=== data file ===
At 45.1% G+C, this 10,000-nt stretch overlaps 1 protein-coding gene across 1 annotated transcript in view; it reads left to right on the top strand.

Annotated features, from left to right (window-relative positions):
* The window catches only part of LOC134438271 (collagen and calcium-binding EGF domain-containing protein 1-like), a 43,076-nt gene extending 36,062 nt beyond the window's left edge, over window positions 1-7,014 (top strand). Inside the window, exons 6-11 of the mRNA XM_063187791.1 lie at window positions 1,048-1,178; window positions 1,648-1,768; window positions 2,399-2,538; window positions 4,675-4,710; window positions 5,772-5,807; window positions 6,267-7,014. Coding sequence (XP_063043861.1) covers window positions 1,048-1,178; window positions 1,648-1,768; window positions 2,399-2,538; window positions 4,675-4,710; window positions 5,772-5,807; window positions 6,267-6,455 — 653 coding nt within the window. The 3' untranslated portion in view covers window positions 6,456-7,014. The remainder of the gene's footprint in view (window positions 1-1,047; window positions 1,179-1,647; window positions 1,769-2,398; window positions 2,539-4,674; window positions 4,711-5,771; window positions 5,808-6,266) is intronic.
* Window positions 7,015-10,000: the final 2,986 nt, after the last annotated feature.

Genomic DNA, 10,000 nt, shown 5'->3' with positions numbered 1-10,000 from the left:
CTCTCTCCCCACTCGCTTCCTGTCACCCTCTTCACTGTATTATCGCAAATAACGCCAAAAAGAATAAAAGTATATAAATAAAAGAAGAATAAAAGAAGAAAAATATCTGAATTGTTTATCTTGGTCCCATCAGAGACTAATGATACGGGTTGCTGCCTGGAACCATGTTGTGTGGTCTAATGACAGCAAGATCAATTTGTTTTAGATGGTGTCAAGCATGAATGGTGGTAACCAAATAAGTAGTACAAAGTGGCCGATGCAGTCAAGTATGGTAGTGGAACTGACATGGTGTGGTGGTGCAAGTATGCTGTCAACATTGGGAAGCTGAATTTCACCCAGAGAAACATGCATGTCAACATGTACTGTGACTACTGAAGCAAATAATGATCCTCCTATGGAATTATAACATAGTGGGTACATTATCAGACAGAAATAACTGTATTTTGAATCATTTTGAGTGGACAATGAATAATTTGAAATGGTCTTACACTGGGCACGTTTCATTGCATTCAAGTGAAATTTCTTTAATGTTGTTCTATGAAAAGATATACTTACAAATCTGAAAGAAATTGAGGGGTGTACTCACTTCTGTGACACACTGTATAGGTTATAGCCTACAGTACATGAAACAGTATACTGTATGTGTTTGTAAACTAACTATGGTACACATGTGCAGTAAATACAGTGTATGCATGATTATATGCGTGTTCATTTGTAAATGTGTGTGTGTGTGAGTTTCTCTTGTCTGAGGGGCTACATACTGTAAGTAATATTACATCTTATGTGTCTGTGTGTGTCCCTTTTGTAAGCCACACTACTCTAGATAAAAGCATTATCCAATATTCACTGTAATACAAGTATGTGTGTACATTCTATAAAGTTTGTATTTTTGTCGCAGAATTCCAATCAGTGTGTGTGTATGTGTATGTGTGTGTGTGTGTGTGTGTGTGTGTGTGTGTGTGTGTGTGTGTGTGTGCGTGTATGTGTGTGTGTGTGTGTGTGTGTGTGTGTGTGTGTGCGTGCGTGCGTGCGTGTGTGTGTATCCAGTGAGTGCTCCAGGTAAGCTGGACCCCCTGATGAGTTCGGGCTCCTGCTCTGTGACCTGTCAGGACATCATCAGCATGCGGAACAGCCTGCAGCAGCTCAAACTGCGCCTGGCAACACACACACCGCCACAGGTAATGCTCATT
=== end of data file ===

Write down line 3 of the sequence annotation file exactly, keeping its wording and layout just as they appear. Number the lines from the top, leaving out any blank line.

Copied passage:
* The window catches only part of LOC134438271 (collagen and calcium-binding EGF domain-containing protein 1-like), a 43,076-nt gene extending 36,062 nt beyond the window's left edge, over window positions 1-7,014 (top strand). Inside the window, exons 6-11 of the mRNA XM_063187791.1 lie at window positions 1,048-1,178; window positions 1,648-1,768; window positions 2,399-2,538; window positions 4,675-4,710; window positions 5,772-5,807; window positions 6,267-7,014. Coding sequence (XP_063043861.1) covers window positions 1,048-1,178; window positions 1,648-1,768; window positions 2,399-2,538; window positions 4,675-4,710; window positions 5,772-5,807; window positions 6,267-6,455 — 653 coding nt within the window. The 3' untranslated portion in view covers window positions 6,456-7,014. The remainder of the gene's footprint in view (window positions 1-1,047; window positions 1,179-1,647; window positions 1,769-2,398; window positions 2,539-4,674; window positions 4,711-5,771; window positions 5,808-6,266) is intronic.